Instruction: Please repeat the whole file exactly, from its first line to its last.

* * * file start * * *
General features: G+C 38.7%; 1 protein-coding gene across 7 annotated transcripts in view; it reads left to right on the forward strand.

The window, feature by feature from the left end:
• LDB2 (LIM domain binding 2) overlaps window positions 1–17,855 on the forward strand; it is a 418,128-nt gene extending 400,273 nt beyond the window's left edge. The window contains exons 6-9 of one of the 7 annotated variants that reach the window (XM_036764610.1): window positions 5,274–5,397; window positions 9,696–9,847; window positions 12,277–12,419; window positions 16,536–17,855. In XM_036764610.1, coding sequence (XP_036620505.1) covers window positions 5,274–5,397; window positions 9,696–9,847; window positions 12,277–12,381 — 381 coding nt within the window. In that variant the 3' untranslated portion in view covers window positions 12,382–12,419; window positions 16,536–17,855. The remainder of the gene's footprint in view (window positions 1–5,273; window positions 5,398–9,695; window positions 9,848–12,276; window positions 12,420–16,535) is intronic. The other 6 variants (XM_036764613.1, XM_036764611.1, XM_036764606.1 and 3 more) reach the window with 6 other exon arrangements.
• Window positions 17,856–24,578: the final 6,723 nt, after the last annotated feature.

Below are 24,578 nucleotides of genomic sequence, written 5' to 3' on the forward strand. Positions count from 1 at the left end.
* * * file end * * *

General features: G+C 38.7%; 1 protein-coding gene across 7 annotated transcripts in view; it reads left to right on the forward strand.

The window, feature by feature from the left end:
• LDB2 (LIM domain binding 2) overlaps window positions 1–17,855 on the forward strand; it is a 418,128-nt gene extending 400,273 nt beyond the window's left edge. The window contains exons 6-9 of one of the 7 annotated variants that reach the window (XM_036764610.1): window positions 5,274–5,397; window positions 9,696–9,847; window positions 12,277–12,419; window positions 16,536–17,855. In XM_036764610.1, coding sequence (XP_036620505.1) covers window positions 5,274–5,397; window positions 9,696–9,847; window positions 12,277–12,381 — 381 coding nt within the window. In that variant the 3' untranslated portion in view covers window positions 12,382–12,419; window positions 16,536–17,855. The remainder of the gene's footprint in view (window positions 1–5,273; window positions 5,398–9,695; window positions 9,848–12,276; window positions 12,420–16,535) is intronic. The other 6 variants (XM_036764613.1, XM_036764611.1, XM_036764606.1 and 3 more) reach the window with 6 other exon arrangements.
• Window positions 17,856–24,578: the final 6,723 nt, after the last annotated feature.

Below are 24,578 nucleotides of genomic sequence, written 5' to 3' on the forward strand. Positions count from 1 at the left end.